Recorded in 1976 and 1977, two Muse LPs are reissued in one package: The Woody Shaw Concert Ensemble At The Berliner Jazztage and The Iron Men. Trumpeter Woody Shaw, who passed away in 1989 at the age of forty-four, was blessed with a remarkably pretty trumpet tone. His fast and furious hard bop sound, coupled with excursions into new and advanced harmonic areas, made him a favorite among serious jazz fans.
Recorded live at the Berlin Jazz Festival in 1976, disc one is an exciting modern mainstream session – how fortunate it was for those who were able to be there to watch it happen. "Hello to the Wind," at over seventeen minutes, features lengthy and creative solo work from Frank Foster on tenor and Slide Hampton on trombone. Pianist Ronnie Matthews stretches out on the hard bop up-tempo "Obsequious" and his own composition "Jean Marie." There's something to be said for live performances, even one taking place during West Berlin's November cold season. Shaw's septet is on fire, and it follows that their passion was somewhat kindled by the large audience. On "Obsequious," Shaw and Hampton trade fours, then Foster and alto saxophonist Rene McLean; each seems to grow in intensity as they proceed. "Jean Marie" eases up on the drive a little, but the alternating triple and duple meters stir up the pot while solos float across the stage from McLean's flute, Foster's soprano, and Shaw's standout trumpet. Drummer Louis Hayes and bassist Stafford James provide an exciting rhythm on the final track; it's not standard fare, but it’s full of excitement and energy.
Eric Dolphy's "Iron Man" starts off disc two in a hard bop vein with exciting solo work from alto saxophonist Arthur Blythe, trumpeter Shaw, and pianist Muhal Richard Abrams. Michael Cuscuna's liner notes indicate that Woody Shaw dedicated this LP to "Eric Dolphy, Andrew Hill, Jackie McLean,McCoy Tyner, Bobby Hutcherson and all the otheriron men."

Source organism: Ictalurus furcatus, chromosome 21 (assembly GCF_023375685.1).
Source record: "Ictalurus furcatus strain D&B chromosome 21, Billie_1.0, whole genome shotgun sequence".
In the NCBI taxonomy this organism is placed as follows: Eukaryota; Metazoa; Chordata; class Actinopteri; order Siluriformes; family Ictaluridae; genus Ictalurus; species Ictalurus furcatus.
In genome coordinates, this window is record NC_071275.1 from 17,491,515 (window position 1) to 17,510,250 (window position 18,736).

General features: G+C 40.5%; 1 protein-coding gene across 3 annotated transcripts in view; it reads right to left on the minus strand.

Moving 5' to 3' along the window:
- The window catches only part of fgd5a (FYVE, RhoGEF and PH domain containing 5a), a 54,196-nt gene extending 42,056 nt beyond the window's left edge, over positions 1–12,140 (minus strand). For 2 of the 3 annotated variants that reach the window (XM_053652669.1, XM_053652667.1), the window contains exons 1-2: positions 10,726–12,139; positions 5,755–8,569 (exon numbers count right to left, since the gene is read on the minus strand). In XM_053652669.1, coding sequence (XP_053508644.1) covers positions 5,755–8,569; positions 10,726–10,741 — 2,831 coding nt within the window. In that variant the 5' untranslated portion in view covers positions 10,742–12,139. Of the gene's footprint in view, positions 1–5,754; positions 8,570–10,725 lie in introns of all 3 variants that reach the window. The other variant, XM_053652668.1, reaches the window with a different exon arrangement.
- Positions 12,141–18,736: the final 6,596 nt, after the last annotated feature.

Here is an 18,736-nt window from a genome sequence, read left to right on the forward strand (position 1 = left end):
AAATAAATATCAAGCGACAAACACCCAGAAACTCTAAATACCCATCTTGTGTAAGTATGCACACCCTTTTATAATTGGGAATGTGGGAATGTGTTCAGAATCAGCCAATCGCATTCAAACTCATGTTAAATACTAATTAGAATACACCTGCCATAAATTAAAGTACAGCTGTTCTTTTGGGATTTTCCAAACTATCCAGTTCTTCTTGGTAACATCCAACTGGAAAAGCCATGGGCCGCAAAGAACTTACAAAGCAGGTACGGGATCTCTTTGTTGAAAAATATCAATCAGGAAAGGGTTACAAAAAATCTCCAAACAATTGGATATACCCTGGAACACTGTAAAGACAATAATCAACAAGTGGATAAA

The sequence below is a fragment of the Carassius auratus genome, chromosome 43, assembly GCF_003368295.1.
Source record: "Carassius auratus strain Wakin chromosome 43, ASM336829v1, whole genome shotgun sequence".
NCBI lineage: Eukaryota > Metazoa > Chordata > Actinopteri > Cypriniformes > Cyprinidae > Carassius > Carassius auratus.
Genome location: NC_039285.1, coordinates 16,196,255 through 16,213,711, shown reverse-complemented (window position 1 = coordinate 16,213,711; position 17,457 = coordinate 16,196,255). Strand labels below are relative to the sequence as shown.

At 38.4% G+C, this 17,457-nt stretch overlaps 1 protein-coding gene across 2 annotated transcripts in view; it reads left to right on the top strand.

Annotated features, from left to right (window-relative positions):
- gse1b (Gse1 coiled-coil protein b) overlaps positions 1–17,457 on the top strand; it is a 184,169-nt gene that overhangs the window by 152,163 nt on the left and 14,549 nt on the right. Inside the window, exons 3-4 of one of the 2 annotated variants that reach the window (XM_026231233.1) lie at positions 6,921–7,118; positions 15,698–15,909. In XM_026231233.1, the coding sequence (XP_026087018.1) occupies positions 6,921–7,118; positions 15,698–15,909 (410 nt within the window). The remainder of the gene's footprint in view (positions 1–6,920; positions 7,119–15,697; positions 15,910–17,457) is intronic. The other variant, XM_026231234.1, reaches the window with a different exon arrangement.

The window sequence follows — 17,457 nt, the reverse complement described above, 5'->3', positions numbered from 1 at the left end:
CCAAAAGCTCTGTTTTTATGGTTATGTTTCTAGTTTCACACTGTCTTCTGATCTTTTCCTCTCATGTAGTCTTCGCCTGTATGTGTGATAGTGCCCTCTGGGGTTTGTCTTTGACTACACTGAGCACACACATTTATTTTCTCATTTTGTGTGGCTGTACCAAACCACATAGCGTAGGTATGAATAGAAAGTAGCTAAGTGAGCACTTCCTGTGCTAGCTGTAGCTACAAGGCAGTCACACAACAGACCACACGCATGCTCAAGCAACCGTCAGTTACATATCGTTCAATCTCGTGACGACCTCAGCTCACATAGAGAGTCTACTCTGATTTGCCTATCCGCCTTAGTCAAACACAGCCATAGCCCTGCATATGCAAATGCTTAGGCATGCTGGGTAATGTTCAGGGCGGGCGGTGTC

"Jitterbug Waltz" features Shaw with a more fluid tone on cornet, Anthony Braxton on clarinet, Abrams and bassist Cecil McBee with exciting solo work, in a standard take on Fats Waller's classic tune. Shaw's original composition "Song of Songs" lends an air of serious drama; there's a Spanish bullfight intensity, presenting the trumpeter's daring and flexible range. Saxophonists Blythe and Braxton follow Shaw's stirring solo with a duet chorus, Blythe on alto and Braxton on soprano. Together, they weave more excitement into the piece before turning it over to the Abrams, who offers a hailstorm of a piano solo. For two brief trio numbers, "Diversion One" and "Diversion Two," with piano and bass, Shaw eschews the hard bop idiom and picks up the flugelhorn to float a few examples of his pure, natural tone. Highly recommended.